A hydroelectric plant under construction for nearly seven years next to the Cannelton Locks and Dam is almost finished and is expected to begin generating electricity for customers in March, according to a company official. American Municipal Power began building the 84-megawatt, triple-unit plant on the Ohio River in 2009 at a cost then estimated at $416 million. One of the plant's three units is already making power, the AMP official said. "It is not finished, but it will be in operation the first quarter of this year," said Kent Carson, senior director of media relations and communications programs at AMP. "Unit 1 is in the testing phase and it has been generating electricity. We're coming along. We did have hold-ups with high river levels the last few weeks. ... High water has been an issue. The facilities are designed to be overtopped, but you can't generate electricity when that happens."
The plant, which includes three rotors deep in the river channel that are turned by the flow of water to power generators, is huge, Carson said. "It is essentially like a 10-story building, with nine stories underground," he said. "You do see the top of the power house." The hydroelectric plant was built next to the Cannelton Dam, Carson said, and some water is diverted through the plant. Before the water reaches the plant's rotor blades, it runs through tube channels that gets narrower as the water gets closer to the rotors, increasing the water pressure and turning the rotors, which resemble propellers on a ship. Each rotor is about 25 feet in diameter, Carson said. That is larger than the propellers on the Titanic. The power from the Cannelton plant will eventually be distributed to 79 municipal utilities in four states, with a portion going to Paducah and Princeton. None goes to the open wholesale market, Carson said. The Cannelton plant is in the commissioning phase and nine operators have been hired, Carson said. "We're ready to go full commercial," he said. "We've had a few delays lately, but we're very pleased." AMP is currently building four hydroelectric plants on the Ohio River.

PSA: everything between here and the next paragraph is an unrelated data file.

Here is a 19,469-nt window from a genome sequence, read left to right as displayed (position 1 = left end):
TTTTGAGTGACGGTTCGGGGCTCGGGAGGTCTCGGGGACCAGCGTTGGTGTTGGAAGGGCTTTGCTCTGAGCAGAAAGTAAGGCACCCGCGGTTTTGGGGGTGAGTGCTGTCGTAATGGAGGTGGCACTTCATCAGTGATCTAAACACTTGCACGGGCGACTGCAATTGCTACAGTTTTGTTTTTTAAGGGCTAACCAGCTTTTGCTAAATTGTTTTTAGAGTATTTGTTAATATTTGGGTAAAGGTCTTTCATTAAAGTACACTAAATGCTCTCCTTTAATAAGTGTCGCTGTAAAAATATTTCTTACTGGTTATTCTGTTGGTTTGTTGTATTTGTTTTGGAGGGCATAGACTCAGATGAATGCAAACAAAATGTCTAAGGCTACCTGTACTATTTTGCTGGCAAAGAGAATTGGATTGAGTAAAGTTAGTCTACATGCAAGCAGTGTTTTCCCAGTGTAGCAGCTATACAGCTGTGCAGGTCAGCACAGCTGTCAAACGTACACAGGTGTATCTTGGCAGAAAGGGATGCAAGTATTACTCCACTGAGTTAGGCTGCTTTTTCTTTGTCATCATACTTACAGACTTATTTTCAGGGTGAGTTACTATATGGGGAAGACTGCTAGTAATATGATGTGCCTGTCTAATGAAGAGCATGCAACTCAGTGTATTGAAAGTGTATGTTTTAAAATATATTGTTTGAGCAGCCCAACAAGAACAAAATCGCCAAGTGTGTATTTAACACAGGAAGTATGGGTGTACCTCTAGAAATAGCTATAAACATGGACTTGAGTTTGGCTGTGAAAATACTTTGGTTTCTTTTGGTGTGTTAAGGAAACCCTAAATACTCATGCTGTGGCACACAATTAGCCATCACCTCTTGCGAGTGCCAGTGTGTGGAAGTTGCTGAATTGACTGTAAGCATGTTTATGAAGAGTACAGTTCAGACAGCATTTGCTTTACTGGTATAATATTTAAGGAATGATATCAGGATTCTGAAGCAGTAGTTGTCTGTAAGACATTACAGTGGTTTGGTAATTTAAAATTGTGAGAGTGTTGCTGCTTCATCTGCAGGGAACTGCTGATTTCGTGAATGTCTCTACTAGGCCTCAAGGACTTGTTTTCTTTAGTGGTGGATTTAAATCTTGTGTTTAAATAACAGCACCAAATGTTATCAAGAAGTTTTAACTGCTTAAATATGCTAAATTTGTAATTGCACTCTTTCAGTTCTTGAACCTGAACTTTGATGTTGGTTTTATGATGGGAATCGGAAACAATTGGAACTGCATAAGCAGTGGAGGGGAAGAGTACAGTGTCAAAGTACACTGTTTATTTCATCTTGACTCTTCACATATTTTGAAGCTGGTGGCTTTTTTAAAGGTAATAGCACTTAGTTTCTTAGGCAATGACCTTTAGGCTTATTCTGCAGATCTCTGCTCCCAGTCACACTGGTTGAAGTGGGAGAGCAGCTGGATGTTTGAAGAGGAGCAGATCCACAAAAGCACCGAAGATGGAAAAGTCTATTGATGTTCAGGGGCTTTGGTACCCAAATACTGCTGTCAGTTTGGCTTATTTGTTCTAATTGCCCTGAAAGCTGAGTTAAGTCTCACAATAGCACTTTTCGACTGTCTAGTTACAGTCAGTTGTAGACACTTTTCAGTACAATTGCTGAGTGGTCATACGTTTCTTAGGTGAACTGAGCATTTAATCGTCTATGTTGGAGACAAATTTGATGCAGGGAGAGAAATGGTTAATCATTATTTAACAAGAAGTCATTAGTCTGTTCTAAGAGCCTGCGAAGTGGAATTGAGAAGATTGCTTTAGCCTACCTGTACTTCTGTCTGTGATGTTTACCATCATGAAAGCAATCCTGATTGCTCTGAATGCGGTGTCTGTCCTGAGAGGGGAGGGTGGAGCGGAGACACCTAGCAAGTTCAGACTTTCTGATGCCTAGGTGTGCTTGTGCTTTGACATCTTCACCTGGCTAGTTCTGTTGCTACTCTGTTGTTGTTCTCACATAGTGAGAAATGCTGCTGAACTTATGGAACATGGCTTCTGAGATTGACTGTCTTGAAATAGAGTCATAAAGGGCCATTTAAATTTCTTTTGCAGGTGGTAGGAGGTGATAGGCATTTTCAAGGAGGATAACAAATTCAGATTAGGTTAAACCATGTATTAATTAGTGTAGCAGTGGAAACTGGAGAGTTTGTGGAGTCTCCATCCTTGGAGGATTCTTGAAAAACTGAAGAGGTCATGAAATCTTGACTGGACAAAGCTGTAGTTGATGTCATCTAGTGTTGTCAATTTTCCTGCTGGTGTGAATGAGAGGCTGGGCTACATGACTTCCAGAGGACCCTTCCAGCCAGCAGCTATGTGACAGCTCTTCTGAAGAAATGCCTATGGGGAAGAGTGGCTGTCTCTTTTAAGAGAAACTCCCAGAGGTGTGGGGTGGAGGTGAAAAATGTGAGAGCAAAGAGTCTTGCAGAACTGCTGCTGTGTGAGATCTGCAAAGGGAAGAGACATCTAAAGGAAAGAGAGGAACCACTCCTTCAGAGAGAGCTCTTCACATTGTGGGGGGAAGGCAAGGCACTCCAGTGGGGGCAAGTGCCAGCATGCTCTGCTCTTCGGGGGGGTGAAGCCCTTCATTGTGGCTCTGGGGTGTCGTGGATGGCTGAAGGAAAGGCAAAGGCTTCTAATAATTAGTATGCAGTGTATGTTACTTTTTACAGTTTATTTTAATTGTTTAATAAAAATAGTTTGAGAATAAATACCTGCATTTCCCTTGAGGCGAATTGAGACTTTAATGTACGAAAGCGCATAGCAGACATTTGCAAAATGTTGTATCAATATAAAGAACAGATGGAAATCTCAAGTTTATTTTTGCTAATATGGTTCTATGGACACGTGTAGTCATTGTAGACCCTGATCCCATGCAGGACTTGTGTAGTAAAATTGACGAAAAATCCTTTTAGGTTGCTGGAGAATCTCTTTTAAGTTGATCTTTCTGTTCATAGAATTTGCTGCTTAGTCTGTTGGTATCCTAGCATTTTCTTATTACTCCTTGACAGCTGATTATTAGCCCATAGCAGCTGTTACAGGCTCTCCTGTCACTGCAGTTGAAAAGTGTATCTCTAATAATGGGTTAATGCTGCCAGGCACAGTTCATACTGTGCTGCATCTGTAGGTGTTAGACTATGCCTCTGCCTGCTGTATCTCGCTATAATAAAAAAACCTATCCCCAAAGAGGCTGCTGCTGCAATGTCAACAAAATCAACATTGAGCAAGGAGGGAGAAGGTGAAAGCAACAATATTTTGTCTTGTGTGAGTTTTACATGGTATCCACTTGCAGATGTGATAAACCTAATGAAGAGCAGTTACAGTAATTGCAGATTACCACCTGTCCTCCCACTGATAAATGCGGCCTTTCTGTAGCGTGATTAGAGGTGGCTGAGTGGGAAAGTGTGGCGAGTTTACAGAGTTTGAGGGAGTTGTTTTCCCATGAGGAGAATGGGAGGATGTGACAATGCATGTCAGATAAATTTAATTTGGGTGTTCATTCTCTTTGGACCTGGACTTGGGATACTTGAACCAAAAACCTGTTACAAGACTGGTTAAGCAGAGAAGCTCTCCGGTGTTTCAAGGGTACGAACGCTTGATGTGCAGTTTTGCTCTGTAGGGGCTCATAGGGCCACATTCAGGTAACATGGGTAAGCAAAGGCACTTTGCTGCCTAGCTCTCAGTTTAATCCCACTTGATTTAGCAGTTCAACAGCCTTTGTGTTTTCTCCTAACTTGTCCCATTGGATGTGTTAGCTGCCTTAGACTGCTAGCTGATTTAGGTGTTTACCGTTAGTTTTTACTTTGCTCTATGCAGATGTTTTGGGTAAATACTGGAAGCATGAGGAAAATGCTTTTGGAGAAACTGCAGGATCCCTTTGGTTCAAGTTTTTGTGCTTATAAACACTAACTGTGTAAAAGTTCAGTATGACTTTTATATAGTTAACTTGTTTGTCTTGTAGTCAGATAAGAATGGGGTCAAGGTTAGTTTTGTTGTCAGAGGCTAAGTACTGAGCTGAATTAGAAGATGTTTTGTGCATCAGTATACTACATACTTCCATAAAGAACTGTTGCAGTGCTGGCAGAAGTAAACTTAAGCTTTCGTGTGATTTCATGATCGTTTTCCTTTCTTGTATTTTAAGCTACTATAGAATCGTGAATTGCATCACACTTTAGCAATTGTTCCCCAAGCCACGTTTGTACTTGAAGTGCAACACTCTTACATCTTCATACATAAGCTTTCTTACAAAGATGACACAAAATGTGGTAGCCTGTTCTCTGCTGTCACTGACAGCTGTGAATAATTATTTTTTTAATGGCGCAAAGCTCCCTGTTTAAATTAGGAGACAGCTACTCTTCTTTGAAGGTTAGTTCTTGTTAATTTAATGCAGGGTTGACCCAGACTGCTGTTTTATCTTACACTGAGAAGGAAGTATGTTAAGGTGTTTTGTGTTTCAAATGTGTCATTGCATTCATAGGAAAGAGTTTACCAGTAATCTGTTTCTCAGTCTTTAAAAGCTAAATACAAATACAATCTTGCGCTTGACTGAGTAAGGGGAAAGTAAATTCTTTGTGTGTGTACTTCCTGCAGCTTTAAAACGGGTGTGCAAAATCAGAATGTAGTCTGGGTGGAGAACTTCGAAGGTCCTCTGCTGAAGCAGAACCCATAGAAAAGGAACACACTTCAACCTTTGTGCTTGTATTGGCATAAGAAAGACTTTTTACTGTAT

The other three are in Smithland; Willow Island, West Virginia, near Parkersburg; and one at Cincinnati to supply power exclusively to Hamilton, Ohio. The Cannelton plant is behind schedule. It was originally scheduled to be finished more than a year ago, but Carson said high river levels contributed to delays. In AMP website describes the plant this way: "The Cannelton Project will divert water from the existing Army Corps of Engineers Cannelton Dam through bulb turbines to generate an average gross annual output of about 458 million kilowatt-hours (kWh). The site will include an intake approach channel, a reinforced concrete powerhouse and a tailrace channel. The powerhouse will house three horizontal 28-MW bulb-type turbine and generating units with an estimated total rated capacity of 84 MW at a gross head of 25 feet." Hydroelectric plants are often operational for at least 80 to 100 years. AMP was founded in 1971, according to its website, "when a group of municipally-owned electric systems joined forces to lower costs and increase the reliability of their power supply to benefit their consumer-owners."